The History of Hemp Prohibition in the US and Its Recent Legalization

For centuries, hemp was a major crop in North America, used to make ropes and textiles. But in 1937, the Marijuana Tax Act was passed, making it illegal to cultivate hemp in the United States. This law was the beginning of hemp's ban in the US, as it made it difficult for farmers to produce hemp. Hearst and William DuPont had a vested interest in using wood to produce paper, and were threatened by hemp.

This could be one of the reasons why hemp was banned. It is also speculated that hemp was banned because it looks similar to marijuana, but their chemical differences make it clear that they are not the same. Hemp has virtually no trace of THC, while marijuana has about 10 percent; some marijuana strains can have up to 27 percent THC. In recent years, hemp policy in the US has been drastically transformed with new legislation.

Two weeks ago, the North Carolina House of Representatives and Senate approved a bill that would legalize industrial hemp production in the state. The Drug Enforcement Administration has granted several dozen permits to grow hemp in nine states, including Kentucky. The former “Cheers” star and current Senate Majority Leader and the Kentucky State Senator have been instrumental in legalizing hemp in the US. Hemp is now legal with serious restrictions, and research on hemp is still important.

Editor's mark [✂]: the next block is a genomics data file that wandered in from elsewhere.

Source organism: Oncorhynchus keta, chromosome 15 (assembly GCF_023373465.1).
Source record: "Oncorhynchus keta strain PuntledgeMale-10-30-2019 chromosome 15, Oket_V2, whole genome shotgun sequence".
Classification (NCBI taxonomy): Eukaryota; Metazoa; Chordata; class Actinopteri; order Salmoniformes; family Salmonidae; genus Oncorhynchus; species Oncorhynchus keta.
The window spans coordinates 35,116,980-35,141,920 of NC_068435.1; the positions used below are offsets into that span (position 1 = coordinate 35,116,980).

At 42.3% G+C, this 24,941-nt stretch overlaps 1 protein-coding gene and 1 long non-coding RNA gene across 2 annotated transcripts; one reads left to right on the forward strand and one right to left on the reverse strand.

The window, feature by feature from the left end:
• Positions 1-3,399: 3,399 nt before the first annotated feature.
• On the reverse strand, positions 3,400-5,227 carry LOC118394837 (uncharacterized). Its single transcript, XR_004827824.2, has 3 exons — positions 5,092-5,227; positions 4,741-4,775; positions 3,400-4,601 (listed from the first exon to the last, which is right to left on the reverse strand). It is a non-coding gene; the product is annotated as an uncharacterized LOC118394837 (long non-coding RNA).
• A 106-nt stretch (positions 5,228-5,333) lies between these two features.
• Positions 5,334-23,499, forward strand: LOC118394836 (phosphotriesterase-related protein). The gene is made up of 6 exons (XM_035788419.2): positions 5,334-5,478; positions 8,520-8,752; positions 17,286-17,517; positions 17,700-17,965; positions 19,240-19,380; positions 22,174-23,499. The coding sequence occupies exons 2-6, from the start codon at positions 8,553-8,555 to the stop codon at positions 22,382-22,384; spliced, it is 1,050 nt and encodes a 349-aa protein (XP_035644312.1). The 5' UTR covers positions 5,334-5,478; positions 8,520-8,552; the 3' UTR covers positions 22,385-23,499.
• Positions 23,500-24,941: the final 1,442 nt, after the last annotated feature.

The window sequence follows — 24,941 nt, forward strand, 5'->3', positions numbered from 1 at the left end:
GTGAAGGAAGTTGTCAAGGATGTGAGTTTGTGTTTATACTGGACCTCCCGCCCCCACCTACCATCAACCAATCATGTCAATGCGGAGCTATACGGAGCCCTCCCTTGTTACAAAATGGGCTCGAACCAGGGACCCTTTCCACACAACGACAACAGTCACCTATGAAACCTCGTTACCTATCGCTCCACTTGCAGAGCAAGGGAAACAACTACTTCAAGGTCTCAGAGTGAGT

Hemp producers are treated like other farmers, and a state's plan to license and regulate hemp can only begin once the USDA Secretary approves that state's plan. Today, 30 countries around the world allow farmers to grow industrial hemp, with China being the largest producer and exporter. Hemp is also used for practical uses, from clothing to concrete, where marijuana has no practical uses.

Lloyd Pintello
Lloyd Pintello

Incurable pizza nerd. Coffee lover. Wannabe web enthusiast. General music lover. Infuriatingly humble sushi evangelist.